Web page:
For the candidates, it’s all over except for the voting (and now that’s over too.) But for those of us who follow money in politics, it will take months to close the books on what will be the most expensive election in history.
This article originally appeared on Huffington Post.
In the wake of the Supreme Court’s ruling in the Citizens United, outside groups spent more than $1 billion to influence the election. Included in that total: Nearly $300 million from shadowy groups that do not disclose their donors.
For the first time, both major party candidates opted out of the Presidential Campaign Fund, the taxpayer-funded kitty for the general election, and courted wealthy donors right up to Election Day. Since he kicked off his campaign in April 2011, President Barack Obama raised nearly $1 billion for his campaign and the Democratic National Committee, while Mitt Romney’s haul amounted to $826.9 million.
The Federal Election Commission reports that House candidates have raised more than $1 billion, while those vying for Senate seats got donors to pony up $688 million. Political action committees — the mild-mannered Clark Kent variety that donate to candidates, not the Super PACs that are not supposed to coordinate with those running for office — raised $1.1 billion of their own.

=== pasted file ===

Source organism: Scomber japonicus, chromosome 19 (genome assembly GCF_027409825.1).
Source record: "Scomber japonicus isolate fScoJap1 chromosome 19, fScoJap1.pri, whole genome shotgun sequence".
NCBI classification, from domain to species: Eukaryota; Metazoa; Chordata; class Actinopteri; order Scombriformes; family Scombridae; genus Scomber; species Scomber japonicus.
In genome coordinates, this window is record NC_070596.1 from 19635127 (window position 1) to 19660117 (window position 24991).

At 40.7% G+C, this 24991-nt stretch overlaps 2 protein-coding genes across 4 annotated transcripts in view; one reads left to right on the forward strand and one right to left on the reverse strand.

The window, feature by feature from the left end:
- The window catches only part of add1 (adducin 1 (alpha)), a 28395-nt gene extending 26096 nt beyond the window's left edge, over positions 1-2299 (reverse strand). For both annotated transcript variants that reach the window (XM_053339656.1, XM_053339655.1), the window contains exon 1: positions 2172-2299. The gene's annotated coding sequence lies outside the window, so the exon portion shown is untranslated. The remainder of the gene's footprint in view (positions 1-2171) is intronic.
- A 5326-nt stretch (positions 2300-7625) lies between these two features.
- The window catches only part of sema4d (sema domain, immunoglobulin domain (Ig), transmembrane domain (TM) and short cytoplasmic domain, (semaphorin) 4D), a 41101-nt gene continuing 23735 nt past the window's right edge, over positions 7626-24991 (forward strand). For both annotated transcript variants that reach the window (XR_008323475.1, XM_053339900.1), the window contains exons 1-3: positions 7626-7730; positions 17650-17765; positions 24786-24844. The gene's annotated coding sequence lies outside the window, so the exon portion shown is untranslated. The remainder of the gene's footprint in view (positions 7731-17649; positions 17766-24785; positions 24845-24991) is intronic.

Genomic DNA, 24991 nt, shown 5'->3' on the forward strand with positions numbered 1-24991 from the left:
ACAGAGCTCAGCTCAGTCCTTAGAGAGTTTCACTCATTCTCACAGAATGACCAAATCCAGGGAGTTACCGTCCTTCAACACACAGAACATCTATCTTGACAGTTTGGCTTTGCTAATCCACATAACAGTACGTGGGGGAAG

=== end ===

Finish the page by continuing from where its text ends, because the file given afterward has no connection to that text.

Sorting out how all that money — much of it given by individuals and organizations with business before Congress and the executive branch — will affect the lives of average citizens is a daunting task we will tackle in the months ahead. Meanwhile, here are a few lessons we learned in the brave new world of unlimited political money:
1. Yes Virginia (and Ohio and Florida), Citizens United made a big difference. The amount of money spent by outside interest groups to influence the last presidential election, according to our friends at the Center for Responsive Politics: $262.7 million. The amount this time around: $1.3 billion and counting.
2. The economy is bad for only some people. As of the last week of October, 135 individuals or entities had each made donations of $1 million or more to outside spending groups active in this yea’s campaign, data drawn from Sunlight’s Follow the Unlimited Money show. Six individuals contributed more than $10 million apiece, including, as we have previously reported, a single couple, Sheldon and Miriam Adelson. Together, they gave more than $50 million. Combined, the six individuals who wrote eight-figures worth of checks were responsible for nearly $123 million in donations to outside interest groups. Of the six, only one — Chicago media executive Fred Eychaner — supported Democratic candidates, and he gave the least of the group, a measly $12 million.